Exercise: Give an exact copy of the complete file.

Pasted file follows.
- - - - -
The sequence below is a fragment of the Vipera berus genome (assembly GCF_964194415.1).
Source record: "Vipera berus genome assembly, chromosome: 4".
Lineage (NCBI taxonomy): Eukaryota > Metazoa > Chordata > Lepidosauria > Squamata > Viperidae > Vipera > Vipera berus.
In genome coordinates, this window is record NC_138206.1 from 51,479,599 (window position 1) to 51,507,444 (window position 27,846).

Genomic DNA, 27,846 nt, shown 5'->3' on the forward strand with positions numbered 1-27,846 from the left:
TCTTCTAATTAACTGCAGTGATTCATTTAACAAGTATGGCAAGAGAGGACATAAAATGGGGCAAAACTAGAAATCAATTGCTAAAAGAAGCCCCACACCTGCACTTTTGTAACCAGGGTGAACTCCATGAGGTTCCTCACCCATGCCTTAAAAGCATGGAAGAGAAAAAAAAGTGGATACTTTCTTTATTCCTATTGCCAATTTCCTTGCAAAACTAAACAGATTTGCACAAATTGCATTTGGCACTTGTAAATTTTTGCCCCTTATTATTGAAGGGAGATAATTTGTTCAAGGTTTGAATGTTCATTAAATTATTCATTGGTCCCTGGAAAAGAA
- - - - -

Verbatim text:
The sequence below is a fragment of the Vipera berus genome (assembly GCF_964194415.1).
Source record: "Vipera berus genome assembly, chromosome: 4".
Lineage (NCBI taxonomy): Eukaryota > Metazoa > Chordata > Lepidosauria > Squamata > Viperidae > Vipera > Vipera berus.
In genome coordinates, this window is record NC_138206.1 from 51,479,599 (window position 1) to 51,507,444 (window position 27,846).

Genomic DNA, 27,846 nt, shown 5'->3' on the forward strand with positions numbered 1-27,846 from the left:
TCTTCTAATTAACTGCAGTGATTCATTTAACAAGTATGGCAAGAGAGGACATAAAATGGGGCAAAACTAGAAATCAATTGCTAAAAGAAGCCCCACACCTGCACTTTTGTAACCAGGGTGAACTCCATGAGGTTCCTCACCCATGCCTTAAAAGCATGGAAGAGAAAAAAAAGTGGATACTTTCTTTATTCCTATTGCCAATTTCCTTGCAAAACTAAACAGATTTGCACAAATTGCATTTGGCACTTGTAAATTTTTGCCCCTTATTATTGAAGGGAGATAATTTGTTCAAGGTTTGAATGTTCATTAAATTATTCATTGGTCCCTGGAAAAGAA